Counselor licensure is coming to the U.S. Virgin Islands (USVI).
A bill to establish the Board of Virgin Islands Licensed Counselors and Examiners was passed by the Caribbean territory’s Senate and signed into law by Gov. Kenneth Mapp on Jan. 26.
The news comes after decades of advocacy by counselors who live in the USVI. Until now, USVI counselors could obtain a business license to practice and treat clients but not a professional license, explains Edward Browne, a member of the American Counseling Association of the Virgin Islands (ACAVI) who was involved in advocating for the bill.
“I’m very excited about the fact that we were able to accomplish this milestone. It’s been a long time coming,” says Berlina Wallace, ACAVI president. “This will bring more opportunities for counselors and greater regulation for the wider community.”
Browne and Wallace agree that the establishment of counselor licensure in the USVI is a welcome change. Not only will it create regulation and legitimacy for the profession, they say, but it will also institute a true system of checks and balances for consumers.
“I’m really excited about having the [licensure] board in place from many different standpoints, but especially from an ethical standpoint,” says Browne, a national certified counselor (NCC) and chair of ACAVI’s licensure and government relations committee. “Our success here in the Virgin Islands will be a springboard for other places around the Caribbean, other nations and territories in the region.”
The USVI Legislature unanimously passed a bill to establish a counselor licensure board this past December. The document’s language requires the governor to appoint at least five of the board’s seven members within two years of the bill’s passage. After the board is established, its rules and policies are determined, and its members are trained, the body can begin licensing professional counselors, says Browne, an elementary school counselor who also runs a private practice.
Once established, the board will issue three types of licenses: licensed professional counselor, licensed marriage and family therapist, and licensed substance abuse counselor.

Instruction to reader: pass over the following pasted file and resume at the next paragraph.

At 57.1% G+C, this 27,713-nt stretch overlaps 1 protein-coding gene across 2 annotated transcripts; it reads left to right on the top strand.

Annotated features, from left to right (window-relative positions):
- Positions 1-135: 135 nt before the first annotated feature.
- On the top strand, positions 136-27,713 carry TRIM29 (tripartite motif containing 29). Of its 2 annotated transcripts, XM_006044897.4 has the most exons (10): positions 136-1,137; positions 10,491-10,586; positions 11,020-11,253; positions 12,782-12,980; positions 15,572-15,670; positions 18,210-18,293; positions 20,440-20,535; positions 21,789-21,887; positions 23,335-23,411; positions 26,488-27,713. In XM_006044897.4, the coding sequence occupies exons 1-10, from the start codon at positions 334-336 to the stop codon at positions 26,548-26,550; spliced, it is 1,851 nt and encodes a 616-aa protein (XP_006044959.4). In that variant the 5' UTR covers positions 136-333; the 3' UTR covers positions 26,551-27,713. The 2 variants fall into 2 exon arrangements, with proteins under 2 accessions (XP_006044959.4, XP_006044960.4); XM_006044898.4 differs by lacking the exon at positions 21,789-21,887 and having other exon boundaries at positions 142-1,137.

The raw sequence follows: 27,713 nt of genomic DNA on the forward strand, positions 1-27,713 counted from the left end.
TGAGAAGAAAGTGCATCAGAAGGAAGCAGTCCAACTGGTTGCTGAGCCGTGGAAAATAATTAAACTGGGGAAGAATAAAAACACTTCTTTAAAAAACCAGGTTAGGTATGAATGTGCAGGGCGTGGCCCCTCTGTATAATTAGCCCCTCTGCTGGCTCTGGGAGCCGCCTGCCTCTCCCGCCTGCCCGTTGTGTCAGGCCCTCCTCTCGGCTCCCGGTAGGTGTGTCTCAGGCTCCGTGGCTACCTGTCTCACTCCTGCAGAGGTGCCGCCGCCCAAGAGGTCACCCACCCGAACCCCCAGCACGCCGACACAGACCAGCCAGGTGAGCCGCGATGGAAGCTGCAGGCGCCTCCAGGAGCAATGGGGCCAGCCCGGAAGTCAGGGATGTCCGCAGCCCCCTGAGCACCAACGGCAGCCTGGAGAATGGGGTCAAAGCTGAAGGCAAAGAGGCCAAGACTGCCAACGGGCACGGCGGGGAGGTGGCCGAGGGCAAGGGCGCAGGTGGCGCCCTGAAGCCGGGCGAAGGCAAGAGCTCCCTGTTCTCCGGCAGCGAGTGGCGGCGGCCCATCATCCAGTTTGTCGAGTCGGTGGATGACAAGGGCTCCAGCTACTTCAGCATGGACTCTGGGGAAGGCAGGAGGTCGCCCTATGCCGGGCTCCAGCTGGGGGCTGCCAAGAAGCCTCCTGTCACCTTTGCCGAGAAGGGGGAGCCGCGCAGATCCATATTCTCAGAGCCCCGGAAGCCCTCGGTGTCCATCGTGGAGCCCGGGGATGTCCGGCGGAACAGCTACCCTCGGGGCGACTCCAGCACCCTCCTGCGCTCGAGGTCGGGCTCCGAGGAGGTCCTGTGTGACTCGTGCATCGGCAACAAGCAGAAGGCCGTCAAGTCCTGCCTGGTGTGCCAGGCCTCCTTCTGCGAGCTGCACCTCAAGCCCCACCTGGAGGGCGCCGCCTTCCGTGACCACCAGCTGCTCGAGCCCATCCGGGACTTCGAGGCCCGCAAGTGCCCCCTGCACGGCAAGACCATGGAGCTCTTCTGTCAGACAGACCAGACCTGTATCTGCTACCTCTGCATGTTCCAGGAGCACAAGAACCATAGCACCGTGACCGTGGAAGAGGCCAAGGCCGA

Counselors on the USVI have been pushing for licensure and regulation for more than 20 years, Browne says. The issue gained momentum in recent years as a draft bill was polished, finalized and given to Sen. Sammuel Sanes of St. Croix, who sponsored the bill and advocated for its passage.
Five members of ACAVI testified in a hearing with the Committee on Health, Hospital and Human Services as the bill made its way through Senate committees last year. In December, staff from the American Counseling Association’s Department of Government Affairs met with Sanes and Browne to lend support.
Passage of the bill will pave the way for USVI counselors to finally be licensed, ultimately eliminating many of the headaches that currently plague them — most notably the inability to be reimbursed through client health insurance, Browne says.
Wallace, who has a background in school counseling and is finishing her master’s degree in substance abuse and mental health counseling, knows this headache firsthand, as she was passed over for a job at the U.S. Department of Veterans Affairs. Without a professional license, Wallace was deemed ineligible for the job, she explains.
It is estimated that there are roughly 200 counselors in the USVI, Wallace says. The American Counseling Association currently has 22 members living in the territory, a group of Caribbean islands that includes St. Croix, St. Thomas and St. John.
On the U.S. mainland, counselor licensure was established state by state over a period of decades, beginning with Virginia in 1976 and ending with California in 2009.
According to Wallace, counselors in the USVI see a lot of substance abuse issues and gambling addiction (there is one casino in the USVI and another on the way, she says). Browne adds that counselors often help with trauma from domestic violence, issues around youth education and challenges related to the island’s recent economic downturn.
At the same time, USVI residents often struggle with the island’s colonial history and modern-day dual identity, split between its American and Caribbean heritages, Browne says. USVI residents are considered American citizens, and many serve in the U.S. armed forces, but they still can’t cast votes in the U.S. presidential election.
“We’re in two worlds, but not in any one fully,” Browne comments.
However, as USVI counselors become professionally licensed in the coming years, they will set an example for other nations and cultures, Browne says.
“Our success can open people’s hearts and minds up to the idea that we [counselors] are here to provide care,” he says. “They can look at what we’ve accomplished, and we can support other counselors in the [Caribbean] region and around the world.”
Find out more
To view the full bill and learn more about how the USVI’s new licensure board will operate, click here.
To view Gov. Mapp’s letter authenticating approval of the bill, click here.
Bethany Bray is a staff writer for Counseling Today. Contact her at email@example.com